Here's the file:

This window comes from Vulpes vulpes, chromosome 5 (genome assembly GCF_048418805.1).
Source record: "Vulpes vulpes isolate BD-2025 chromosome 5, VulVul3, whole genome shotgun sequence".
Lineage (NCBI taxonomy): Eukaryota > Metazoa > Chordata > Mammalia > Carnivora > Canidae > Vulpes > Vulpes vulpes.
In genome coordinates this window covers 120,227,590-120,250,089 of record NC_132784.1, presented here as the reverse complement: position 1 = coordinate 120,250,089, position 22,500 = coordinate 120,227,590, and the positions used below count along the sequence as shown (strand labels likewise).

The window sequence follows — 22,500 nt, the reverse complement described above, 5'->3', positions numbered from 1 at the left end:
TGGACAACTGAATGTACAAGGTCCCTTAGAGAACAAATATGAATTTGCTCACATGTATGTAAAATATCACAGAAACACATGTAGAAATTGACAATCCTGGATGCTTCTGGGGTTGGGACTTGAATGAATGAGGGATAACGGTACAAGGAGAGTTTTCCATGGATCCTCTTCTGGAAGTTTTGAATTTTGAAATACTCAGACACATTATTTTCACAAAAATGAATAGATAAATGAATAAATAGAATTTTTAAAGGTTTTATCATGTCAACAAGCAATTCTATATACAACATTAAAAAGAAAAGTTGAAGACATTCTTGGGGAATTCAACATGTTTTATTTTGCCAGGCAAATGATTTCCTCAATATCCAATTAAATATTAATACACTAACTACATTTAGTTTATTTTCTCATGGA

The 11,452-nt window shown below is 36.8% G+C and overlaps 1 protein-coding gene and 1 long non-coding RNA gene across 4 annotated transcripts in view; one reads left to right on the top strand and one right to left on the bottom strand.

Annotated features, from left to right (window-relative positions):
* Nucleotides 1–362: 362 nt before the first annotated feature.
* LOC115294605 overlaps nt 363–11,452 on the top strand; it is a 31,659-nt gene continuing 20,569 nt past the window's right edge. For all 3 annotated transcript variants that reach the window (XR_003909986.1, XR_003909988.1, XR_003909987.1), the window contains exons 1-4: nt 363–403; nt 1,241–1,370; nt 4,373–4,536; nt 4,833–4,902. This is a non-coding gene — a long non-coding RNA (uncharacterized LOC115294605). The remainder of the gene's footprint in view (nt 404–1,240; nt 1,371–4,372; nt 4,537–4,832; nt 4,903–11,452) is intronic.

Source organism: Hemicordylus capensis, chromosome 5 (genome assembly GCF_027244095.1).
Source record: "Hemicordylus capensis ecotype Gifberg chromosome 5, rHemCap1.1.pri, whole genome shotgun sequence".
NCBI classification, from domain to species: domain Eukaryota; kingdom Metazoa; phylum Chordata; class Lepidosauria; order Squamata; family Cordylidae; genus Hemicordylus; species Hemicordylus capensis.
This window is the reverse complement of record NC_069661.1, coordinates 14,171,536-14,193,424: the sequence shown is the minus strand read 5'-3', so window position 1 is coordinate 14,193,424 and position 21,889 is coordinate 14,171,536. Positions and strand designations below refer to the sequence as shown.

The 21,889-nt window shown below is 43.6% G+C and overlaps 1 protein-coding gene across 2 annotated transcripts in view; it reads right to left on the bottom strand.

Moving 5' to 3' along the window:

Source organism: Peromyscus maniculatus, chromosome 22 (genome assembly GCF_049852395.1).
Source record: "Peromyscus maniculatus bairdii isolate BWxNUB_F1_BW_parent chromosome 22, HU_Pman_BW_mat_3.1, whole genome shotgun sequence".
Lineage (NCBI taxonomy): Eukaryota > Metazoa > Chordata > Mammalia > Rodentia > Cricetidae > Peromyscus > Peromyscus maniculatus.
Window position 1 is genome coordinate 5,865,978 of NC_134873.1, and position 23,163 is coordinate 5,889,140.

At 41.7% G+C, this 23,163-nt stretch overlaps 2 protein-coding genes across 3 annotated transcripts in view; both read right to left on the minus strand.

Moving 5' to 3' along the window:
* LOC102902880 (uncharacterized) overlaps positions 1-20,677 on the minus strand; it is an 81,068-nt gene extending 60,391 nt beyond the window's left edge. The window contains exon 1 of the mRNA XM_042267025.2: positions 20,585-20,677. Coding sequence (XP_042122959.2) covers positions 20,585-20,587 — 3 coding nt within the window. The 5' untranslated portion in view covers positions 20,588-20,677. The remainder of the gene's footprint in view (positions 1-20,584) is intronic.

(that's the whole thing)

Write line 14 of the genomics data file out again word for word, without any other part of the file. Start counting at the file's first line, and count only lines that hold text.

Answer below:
This window is the reverse complement of record NC_069661.1, coordinates 14,171,536-14,193,424: the sequence shown is the minus strand read 5'-3', so window position 1 is coordinate 14,193,424 and position 21,889 is coordinate 14,171,536. Positions and strand designations below refer to the sequence as shown.